Author Archives: Dana McCranie

Dana McCranie

About Dana McCranie

Dana McCranie writes, prays, laughs, loves glitter and will hug you even if you try to shake her hand. You can often find her behind her camera, striving to build a photography business. You'll never find her as happy as she is dancing around her kitchen with her daughter, son and amazing husband.

Clutter in closet or house

Reforming a Sentimental Hoarder: My Path to Freedom

clutter clip artWe live in a 1,600-square-foot house. Since my 5 year-old daughter was a baby, I’ve plotted and planned our move to a larger house. While one of our reasons to move had to do with school, my main desire was to attain more space. My husband always argued more space just equals more stuff, to which I’ve always had at least five counterarguments ready for anyone who would listen. My husband wasn’t usually one of those people. While a few of my points had some weight, deep down my inner hoarder has always known he was speaking the truth.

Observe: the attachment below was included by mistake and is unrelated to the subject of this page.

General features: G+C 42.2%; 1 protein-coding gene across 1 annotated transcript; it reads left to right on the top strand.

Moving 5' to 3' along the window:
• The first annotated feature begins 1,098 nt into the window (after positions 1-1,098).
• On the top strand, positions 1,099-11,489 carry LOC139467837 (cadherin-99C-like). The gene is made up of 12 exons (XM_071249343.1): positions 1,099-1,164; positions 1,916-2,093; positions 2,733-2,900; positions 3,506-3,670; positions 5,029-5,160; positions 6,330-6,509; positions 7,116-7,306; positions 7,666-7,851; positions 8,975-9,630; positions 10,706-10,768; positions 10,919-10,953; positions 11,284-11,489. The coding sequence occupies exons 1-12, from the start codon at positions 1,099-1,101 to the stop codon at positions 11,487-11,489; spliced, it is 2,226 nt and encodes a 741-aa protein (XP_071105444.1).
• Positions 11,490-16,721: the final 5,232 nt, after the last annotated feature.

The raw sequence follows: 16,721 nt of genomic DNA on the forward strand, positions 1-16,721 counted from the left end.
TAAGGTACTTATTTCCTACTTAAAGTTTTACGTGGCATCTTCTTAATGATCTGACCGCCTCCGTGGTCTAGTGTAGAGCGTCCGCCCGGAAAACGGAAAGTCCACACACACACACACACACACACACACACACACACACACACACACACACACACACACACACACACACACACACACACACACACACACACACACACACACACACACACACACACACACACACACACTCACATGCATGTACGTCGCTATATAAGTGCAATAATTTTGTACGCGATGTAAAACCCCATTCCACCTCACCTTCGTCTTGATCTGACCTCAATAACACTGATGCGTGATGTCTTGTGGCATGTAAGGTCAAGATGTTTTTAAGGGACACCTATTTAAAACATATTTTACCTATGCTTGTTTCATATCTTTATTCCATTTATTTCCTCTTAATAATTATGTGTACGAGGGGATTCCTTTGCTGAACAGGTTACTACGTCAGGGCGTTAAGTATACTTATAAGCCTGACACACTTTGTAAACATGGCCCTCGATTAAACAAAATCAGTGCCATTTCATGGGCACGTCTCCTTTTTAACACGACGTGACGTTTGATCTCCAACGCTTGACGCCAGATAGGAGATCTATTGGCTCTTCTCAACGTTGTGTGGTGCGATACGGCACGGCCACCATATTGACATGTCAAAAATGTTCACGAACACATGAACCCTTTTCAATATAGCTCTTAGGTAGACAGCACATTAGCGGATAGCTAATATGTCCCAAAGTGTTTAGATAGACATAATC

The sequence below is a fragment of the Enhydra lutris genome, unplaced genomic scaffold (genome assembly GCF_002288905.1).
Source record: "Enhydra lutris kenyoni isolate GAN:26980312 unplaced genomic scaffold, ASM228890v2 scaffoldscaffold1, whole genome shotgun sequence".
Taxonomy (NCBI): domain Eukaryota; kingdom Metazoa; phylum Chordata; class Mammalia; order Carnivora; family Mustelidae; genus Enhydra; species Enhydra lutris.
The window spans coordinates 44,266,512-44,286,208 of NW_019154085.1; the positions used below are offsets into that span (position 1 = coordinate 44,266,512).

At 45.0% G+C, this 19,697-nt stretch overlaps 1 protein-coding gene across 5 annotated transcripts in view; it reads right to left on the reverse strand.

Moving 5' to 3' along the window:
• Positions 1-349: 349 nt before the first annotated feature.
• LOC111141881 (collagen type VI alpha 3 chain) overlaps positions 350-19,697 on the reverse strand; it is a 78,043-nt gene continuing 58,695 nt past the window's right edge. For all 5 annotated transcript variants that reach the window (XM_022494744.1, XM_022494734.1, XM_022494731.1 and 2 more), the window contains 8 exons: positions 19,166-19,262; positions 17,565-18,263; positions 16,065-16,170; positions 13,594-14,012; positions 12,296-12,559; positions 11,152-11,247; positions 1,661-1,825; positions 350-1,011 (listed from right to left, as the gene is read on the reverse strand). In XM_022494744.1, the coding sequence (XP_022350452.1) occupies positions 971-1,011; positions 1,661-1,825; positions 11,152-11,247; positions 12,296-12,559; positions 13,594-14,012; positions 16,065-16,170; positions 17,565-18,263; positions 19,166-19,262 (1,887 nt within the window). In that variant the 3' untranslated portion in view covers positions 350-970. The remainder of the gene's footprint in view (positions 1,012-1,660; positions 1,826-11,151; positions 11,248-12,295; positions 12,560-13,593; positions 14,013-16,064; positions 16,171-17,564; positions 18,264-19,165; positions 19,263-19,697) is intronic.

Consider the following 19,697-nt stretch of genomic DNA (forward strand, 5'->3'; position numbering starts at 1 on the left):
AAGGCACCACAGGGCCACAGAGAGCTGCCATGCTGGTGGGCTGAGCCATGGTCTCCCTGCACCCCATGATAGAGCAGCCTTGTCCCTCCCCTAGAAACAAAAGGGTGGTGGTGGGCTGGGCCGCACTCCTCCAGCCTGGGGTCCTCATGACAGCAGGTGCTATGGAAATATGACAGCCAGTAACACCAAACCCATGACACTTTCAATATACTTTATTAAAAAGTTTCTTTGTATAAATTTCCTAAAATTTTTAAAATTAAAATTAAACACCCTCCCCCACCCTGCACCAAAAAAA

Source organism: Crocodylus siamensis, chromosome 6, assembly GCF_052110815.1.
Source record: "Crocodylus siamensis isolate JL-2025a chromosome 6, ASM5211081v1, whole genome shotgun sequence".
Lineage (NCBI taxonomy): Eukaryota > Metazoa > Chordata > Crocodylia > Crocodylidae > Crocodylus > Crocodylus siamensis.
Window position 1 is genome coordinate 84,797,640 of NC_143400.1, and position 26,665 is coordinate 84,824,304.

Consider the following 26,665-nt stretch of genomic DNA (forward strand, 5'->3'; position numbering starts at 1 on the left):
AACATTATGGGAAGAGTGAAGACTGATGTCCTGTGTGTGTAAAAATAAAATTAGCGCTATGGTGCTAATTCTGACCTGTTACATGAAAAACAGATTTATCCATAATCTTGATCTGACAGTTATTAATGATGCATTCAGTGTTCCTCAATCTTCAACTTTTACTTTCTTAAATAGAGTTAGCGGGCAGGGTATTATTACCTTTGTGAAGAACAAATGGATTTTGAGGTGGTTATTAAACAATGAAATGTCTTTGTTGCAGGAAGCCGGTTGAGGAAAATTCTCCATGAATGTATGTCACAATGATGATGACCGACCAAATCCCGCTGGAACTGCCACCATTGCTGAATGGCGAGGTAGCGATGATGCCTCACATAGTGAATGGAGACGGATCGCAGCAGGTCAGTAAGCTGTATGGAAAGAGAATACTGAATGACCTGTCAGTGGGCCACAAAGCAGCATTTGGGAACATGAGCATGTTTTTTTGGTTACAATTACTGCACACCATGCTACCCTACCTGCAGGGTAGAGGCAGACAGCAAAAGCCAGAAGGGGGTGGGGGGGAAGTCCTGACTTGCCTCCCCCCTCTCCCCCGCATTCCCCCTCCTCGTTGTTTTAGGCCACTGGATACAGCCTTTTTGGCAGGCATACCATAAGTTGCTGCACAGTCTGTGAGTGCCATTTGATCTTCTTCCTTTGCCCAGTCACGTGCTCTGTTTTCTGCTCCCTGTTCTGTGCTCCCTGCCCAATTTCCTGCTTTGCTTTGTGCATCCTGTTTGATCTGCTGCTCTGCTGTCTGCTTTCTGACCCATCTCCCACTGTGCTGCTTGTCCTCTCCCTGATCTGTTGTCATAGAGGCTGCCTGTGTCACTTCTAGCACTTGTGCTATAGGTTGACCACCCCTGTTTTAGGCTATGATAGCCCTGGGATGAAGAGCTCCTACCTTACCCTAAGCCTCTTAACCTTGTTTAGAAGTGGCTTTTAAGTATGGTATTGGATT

We’ve tried to sell our house on two different occasions and both times there has been an overwhelming sense within us that it wasn’t the right time. Our desire to stay in this neighborhood has grown and is now undeniable. My daughter loves her school and she cries at the mention of us moving. Needless to say, we are staying put.

Of course, one of the first orders of business is to declutter and let go of some of my stuff. My sentimentality makes this extremely difficult. I lost my father in Feburary and although he didn’t leave behind a ton of things, just dealing with this loss and what he did leave behind has completely overwhelmed me. It caused quite an awakening in my heart and soul.